Once you have seen "Village of the Damned" it is pretty much inevitable that you will check out "Children of the Damned," although you will find it impossible to avoid being less impressed with the sequel. Written by John Briley ("Invasion Quartet" and "Ghandi"), this 1963 film makes more sense if you think of it as a re-imagining of John Wyndham’s original concept. Instead of all these children being born in one place looking the same, this time we have children born all over the place who look different. They still stare and they still control your minds, but now they are not children from a damned village but children from around the world.
Paul (Clive Powell) is from the United Kingdom, Mi Ling (Yoke-Moon Lee) is from China), Nina (Roberta Rex) is from the Soviet Union, Aga Nagolo (Gerald Delsol) is from an African nation, Rashid (Mahdu Mathen) is from India, and Mark (Frank Summerscale) is from the United States. So while there is East and West tensions here there is also a Third World element to the Cold War sub-text, although really it is each nation for itself because allies do not trust each other. Debating the pros and cons are Dr. David Neville (Alan Badle) and Colonel Tom Lewellin (Ian Hendry) while Paul stares in a manner that is either threatening or unthreatening depending on what you end up thinking about the children.
Are these children still the progeny of alien visitors? Apparently not this time around, because although their births cannot be dismissed as mere coincidence, it could just as likely be that they are the result of mutation. At least I could make such a reading based on what happens in the film, which goes for a more of a sense of ambiguity regarding why the children are here: are they evil or our saviors? Good question. Just plan on looking into your own heart and mind to find the answer because the film wants to have it both ways (or as many different ways to explain what is going on as you can come up with here). In the end what this film most has in common with "Village of the Damned" is the conclusion.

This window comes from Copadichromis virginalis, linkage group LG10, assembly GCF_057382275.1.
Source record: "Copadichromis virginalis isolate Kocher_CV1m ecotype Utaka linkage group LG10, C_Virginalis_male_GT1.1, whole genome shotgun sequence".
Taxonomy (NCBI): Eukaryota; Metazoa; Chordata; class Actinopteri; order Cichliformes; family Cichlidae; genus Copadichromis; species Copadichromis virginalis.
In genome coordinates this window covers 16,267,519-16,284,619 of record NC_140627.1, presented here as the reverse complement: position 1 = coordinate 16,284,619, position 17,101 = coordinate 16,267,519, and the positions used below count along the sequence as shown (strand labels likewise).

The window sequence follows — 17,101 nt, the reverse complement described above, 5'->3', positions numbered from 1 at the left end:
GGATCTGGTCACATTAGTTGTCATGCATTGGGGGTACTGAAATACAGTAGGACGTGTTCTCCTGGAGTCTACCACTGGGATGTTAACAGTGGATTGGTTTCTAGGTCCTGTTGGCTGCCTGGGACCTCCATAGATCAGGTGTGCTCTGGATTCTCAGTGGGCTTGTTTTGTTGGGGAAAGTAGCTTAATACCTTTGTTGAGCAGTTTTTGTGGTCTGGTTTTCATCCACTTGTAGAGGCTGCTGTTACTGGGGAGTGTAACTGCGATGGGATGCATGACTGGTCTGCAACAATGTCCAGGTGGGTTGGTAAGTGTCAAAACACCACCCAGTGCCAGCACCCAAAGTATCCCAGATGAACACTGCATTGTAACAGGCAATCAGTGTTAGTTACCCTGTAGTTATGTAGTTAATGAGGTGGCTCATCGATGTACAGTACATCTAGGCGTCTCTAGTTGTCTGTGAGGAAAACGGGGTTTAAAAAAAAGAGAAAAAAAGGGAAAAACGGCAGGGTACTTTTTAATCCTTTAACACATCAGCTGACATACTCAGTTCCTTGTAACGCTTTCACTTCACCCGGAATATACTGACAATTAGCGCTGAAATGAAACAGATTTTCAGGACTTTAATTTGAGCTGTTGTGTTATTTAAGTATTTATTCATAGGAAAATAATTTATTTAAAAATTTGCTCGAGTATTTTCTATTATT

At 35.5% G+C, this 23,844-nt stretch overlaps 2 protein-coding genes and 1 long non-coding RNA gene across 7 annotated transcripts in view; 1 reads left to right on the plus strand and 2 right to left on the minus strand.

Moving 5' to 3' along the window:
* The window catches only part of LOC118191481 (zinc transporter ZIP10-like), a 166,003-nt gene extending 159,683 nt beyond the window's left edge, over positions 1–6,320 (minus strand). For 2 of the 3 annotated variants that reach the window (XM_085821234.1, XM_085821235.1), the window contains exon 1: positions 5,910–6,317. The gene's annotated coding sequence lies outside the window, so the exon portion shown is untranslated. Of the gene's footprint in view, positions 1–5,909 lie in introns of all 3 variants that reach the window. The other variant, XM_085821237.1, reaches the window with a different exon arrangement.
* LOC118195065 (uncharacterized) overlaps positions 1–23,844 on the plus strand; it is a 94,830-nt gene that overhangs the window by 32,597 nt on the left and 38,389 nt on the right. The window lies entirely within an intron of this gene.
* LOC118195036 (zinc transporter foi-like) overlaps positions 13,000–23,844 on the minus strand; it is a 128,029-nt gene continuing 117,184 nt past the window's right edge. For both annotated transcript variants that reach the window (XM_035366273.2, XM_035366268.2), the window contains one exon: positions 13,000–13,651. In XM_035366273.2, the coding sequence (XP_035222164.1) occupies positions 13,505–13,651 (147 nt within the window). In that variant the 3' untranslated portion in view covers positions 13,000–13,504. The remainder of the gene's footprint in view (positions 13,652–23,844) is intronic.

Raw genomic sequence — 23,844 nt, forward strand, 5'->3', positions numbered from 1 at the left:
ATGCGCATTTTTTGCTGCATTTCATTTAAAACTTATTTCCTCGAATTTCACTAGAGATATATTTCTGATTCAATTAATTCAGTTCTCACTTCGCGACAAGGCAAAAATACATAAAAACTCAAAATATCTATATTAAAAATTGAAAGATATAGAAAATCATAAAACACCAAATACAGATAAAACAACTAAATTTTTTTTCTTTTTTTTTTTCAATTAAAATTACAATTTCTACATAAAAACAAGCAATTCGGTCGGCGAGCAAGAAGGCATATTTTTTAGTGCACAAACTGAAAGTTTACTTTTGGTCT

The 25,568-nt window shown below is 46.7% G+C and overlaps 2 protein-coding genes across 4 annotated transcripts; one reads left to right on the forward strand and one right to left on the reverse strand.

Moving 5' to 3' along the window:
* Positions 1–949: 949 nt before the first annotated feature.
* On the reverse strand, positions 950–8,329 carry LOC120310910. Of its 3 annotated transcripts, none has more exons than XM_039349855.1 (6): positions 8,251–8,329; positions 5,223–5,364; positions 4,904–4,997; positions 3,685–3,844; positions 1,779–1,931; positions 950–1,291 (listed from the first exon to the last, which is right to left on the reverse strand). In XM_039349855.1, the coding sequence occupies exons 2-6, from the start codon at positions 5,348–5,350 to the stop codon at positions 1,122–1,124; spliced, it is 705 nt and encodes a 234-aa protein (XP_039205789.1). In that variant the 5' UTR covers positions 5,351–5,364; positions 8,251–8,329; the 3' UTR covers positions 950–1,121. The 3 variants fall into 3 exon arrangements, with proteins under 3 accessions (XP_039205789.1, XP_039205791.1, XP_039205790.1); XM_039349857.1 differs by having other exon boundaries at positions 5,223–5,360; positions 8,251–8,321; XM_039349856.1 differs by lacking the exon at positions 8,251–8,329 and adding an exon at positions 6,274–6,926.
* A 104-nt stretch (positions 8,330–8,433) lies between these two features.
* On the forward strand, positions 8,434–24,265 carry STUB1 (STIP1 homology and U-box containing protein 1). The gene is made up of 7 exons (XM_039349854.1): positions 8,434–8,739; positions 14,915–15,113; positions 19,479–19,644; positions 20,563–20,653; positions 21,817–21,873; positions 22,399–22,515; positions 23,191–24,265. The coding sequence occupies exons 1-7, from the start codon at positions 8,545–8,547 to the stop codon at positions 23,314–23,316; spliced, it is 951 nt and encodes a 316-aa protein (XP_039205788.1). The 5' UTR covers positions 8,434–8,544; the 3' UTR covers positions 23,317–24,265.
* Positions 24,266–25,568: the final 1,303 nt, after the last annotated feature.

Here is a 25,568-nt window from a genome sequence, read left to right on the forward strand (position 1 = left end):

"Children of the Damned" is not even close to being a great science fiction film, but if you could forget the inevitable comparisons to "Village of the Damned" it is at least interesting on its own terms and apparently much more worth watching that John Carpenter‘s remake of "Village of the Damned" from what I hear. Still, if what you are interested in is a science fiction film that functions as a Cold War allegory, skip this one and go directly to "Invasion of the Body Snatches" and "The Thing From Another World." If you want children who are damned, then just go back to the original.
About Children of the Damned (1995)
Starring: George 'Buck' Flower, Michael Paré, Peter Jason, John Carpenter, Mark Hamill, Thomas Dekker, Christopher Reeve, Meredith Salenger, Ed Corbett, Robert Lewis Bush, Michael Halton, Lois Saunders, Jeff Scott, Ralph Miller, Roy Conrad, Danielle Keaton, Pippa Pearthree, Jennifer Wilheim, Abigail Van Alyn, Squire Fridell, Dan Belzer, Kirstie Alley, Darryl Jones, Dena Martinez, Linda Kozlowski, Ross Martineau, Alice Barden, Constance Forslund, Skip Richardson, John Brebner
Director: John Carpenter
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